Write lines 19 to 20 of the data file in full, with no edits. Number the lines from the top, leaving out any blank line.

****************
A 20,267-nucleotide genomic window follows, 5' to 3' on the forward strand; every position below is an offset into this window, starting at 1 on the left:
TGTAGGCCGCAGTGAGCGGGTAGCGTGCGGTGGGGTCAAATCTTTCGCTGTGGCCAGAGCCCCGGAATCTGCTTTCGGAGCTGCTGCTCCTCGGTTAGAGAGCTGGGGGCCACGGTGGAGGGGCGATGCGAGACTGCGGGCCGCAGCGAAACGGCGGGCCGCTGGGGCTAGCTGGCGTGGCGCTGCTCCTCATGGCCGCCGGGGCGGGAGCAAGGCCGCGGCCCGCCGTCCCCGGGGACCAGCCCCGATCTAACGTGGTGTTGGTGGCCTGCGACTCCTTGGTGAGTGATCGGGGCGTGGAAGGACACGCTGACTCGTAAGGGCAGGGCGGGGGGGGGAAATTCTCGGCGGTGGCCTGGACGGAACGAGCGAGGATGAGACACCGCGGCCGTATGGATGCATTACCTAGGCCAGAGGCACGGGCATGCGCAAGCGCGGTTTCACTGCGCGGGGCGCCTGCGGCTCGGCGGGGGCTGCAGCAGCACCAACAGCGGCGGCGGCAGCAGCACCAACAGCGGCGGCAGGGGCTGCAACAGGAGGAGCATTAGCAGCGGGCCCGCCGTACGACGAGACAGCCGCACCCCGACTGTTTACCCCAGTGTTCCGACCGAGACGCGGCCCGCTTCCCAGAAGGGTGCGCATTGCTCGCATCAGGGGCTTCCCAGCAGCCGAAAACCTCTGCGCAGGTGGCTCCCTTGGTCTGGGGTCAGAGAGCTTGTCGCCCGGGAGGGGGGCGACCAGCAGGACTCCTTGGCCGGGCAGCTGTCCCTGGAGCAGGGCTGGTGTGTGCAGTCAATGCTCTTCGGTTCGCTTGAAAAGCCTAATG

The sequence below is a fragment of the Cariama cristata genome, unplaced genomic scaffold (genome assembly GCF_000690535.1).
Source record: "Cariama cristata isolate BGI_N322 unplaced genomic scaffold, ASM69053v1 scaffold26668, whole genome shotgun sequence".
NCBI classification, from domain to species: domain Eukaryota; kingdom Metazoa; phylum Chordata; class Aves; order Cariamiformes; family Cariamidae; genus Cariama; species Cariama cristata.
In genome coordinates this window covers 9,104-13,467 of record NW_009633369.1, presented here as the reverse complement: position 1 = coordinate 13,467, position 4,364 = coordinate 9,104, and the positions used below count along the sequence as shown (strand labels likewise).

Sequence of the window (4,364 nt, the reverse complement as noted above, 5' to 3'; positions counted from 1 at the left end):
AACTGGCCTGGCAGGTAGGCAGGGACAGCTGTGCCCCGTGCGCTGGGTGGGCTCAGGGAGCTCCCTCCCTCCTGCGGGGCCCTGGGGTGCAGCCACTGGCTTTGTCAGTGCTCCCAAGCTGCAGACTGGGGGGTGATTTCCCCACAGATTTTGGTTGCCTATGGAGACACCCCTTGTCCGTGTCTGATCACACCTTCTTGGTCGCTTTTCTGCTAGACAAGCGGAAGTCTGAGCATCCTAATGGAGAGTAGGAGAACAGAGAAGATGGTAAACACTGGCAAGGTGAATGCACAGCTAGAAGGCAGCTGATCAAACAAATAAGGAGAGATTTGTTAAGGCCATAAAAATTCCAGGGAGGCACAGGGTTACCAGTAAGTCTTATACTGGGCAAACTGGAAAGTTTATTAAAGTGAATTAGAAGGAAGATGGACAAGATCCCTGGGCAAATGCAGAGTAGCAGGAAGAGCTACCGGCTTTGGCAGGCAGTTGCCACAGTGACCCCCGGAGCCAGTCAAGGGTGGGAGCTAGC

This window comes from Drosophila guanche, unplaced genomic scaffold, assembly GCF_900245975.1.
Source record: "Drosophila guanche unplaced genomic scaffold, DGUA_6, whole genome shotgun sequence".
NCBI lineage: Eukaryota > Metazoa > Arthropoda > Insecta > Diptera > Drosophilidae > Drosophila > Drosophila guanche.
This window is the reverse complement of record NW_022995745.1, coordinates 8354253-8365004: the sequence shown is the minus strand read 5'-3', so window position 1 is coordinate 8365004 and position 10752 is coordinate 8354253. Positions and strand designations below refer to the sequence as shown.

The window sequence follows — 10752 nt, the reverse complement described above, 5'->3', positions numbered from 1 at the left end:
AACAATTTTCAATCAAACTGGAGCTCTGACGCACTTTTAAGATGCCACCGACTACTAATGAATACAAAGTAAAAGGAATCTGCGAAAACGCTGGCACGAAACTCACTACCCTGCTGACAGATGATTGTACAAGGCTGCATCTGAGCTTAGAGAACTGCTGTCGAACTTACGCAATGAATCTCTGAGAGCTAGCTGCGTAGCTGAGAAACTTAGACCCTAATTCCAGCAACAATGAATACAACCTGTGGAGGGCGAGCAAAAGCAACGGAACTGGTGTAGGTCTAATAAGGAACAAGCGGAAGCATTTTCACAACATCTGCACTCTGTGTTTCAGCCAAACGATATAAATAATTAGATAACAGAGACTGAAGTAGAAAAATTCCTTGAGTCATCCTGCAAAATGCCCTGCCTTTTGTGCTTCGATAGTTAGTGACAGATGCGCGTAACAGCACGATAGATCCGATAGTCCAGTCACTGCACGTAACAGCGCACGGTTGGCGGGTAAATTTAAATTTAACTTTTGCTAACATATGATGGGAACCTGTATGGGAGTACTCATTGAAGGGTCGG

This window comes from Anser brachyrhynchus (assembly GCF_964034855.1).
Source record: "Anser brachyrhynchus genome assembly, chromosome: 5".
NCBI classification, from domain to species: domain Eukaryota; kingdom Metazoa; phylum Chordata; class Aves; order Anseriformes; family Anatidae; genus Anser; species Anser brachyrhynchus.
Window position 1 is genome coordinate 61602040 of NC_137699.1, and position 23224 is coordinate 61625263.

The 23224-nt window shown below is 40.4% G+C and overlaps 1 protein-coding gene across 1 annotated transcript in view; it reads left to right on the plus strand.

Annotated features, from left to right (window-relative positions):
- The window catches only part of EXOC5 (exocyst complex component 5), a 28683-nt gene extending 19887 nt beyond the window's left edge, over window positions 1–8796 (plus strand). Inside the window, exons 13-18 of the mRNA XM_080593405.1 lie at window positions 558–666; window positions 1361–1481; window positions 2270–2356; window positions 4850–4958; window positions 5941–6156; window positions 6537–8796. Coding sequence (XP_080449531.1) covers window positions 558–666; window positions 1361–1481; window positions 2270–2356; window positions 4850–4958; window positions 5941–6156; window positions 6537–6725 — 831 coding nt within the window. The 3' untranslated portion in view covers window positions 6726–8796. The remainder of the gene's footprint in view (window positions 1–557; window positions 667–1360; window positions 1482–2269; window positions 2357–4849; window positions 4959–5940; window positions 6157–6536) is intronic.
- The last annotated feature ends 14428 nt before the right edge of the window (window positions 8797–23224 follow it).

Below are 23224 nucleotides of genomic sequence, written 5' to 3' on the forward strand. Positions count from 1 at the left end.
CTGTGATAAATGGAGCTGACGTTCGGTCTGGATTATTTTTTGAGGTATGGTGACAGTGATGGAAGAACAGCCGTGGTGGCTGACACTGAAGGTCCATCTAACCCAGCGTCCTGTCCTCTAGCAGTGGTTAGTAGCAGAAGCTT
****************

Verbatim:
The 23224-nt window shown below is 40.4% G+C and overlaps 1 protein-coding gene across 1 annotated transcript in view; it reads left to right on the plus strand.

Annotated features, from left to right (window-relative positions):